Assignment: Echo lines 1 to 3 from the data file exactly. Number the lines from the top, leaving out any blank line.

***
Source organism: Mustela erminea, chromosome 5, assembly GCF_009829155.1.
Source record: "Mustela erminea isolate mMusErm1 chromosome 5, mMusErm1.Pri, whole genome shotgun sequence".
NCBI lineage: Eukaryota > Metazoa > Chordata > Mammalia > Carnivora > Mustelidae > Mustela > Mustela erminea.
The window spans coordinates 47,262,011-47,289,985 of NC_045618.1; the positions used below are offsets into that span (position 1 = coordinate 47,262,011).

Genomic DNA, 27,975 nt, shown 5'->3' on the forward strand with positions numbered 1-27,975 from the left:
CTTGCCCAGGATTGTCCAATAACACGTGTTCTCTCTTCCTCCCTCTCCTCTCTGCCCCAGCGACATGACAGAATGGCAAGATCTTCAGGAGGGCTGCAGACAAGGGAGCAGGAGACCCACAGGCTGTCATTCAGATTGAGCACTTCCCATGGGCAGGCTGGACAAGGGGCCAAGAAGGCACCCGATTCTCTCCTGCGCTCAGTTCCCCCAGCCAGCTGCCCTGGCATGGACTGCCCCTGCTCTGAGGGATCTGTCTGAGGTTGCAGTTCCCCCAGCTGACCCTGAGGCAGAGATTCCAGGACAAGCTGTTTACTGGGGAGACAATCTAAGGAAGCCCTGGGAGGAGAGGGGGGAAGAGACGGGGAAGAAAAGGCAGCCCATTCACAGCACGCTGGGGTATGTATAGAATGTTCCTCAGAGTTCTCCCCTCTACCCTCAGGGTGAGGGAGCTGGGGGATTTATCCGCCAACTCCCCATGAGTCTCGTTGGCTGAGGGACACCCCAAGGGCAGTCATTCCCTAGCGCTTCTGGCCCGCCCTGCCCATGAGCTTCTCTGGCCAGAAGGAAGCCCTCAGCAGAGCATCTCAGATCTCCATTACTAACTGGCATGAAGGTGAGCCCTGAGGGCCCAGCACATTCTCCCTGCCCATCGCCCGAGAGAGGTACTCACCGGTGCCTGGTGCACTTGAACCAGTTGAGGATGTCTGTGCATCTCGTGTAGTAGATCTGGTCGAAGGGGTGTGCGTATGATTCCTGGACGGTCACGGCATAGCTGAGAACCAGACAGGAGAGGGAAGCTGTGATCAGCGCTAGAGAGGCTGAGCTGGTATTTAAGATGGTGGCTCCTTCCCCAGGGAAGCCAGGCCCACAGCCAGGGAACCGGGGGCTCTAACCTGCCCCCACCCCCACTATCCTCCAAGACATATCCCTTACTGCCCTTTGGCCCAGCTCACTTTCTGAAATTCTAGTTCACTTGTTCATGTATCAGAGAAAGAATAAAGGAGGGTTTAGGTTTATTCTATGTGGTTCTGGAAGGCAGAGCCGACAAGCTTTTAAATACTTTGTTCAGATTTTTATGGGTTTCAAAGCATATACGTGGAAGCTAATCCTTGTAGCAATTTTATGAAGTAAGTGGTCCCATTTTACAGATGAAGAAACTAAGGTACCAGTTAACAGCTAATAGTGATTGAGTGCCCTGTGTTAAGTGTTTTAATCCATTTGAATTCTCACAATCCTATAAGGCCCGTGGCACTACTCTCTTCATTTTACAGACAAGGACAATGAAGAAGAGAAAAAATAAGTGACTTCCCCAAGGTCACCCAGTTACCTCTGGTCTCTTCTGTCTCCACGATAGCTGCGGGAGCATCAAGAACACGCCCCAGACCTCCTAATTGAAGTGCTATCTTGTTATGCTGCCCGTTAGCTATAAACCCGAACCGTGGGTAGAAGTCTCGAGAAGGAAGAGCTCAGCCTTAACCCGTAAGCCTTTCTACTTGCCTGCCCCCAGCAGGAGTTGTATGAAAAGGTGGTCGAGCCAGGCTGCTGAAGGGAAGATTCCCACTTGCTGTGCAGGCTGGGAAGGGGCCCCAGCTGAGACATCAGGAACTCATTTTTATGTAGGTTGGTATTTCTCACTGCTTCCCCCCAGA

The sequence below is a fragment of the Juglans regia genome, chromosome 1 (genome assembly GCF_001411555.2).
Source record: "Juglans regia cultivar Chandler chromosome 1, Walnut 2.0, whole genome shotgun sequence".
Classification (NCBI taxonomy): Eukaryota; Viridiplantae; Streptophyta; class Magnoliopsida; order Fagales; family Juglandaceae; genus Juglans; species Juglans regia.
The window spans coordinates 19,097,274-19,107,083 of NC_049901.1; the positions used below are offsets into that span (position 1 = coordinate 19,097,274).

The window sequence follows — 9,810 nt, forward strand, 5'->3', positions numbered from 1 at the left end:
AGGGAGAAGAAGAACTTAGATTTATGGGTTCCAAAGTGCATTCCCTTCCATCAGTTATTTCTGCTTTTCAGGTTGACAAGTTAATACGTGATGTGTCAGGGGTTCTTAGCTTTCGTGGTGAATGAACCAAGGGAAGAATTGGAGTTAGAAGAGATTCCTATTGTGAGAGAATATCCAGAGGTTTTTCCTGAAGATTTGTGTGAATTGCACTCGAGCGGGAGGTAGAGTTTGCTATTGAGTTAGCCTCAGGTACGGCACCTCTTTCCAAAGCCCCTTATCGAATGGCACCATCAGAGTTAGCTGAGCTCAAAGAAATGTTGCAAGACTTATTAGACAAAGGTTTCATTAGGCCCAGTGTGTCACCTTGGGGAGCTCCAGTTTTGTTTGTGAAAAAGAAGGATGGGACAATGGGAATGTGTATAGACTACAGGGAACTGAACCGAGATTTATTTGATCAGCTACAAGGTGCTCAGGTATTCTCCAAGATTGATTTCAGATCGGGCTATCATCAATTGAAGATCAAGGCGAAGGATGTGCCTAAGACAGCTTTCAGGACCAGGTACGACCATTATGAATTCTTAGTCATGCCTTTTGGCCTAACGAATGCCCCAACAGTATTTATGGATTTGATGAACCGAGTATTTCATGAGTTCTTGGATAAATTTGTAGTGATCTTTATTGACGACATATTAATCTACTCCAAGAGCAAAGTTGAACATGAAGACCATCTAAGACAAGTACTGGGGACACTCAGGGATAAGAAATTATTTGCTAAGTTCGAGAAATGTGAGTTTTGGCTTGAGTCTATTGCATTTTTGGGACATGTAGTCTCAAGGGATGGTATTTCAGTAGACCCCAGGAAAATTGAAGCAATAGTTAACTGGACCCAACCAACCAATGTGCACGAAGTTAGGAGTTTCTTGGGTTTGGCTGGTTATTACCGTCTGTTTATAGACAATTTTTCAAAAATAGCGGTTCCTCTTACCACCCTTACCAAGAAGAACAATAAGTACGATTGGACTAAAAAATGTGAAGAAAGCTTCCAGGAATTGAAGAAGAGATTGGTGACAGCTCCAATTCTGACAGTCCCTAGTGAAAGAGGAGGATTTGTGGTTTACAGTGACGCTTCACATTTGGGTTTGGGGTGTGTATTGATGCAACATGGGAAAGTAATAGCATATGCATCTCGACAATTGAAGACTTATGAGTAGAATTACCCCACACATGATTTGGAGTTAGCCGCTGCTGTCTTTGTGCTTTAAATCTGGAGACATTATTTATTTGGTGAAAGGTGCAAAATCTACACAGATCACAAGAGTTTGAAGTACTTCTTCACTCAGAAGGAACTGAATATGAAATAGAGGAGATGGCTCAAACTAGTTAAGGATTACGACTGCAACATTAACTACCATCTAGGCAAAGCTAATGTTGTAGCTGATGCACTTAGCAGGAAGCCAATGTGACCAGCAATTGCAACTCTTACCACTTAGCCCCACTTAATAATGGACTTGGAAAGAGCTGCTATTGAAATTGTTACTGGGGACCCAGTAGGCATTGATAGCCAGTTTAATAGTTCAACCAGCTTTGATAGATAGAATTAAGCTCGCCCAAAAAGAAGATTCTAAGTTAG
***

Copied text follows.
Source organism: Mustela erminea, chromosome 5, assembly GCF_009829155.1.
Source record: "Mustela erminea isolate mMusErm1 chromosome 5, mMusErm1.Pri, whole genome shotgun sequence".
NCBI lineage: Eukaryota > Metazoa > Chordata > Mammalia > Carnivora > Mustelidae > Mustela > Mustela erminea.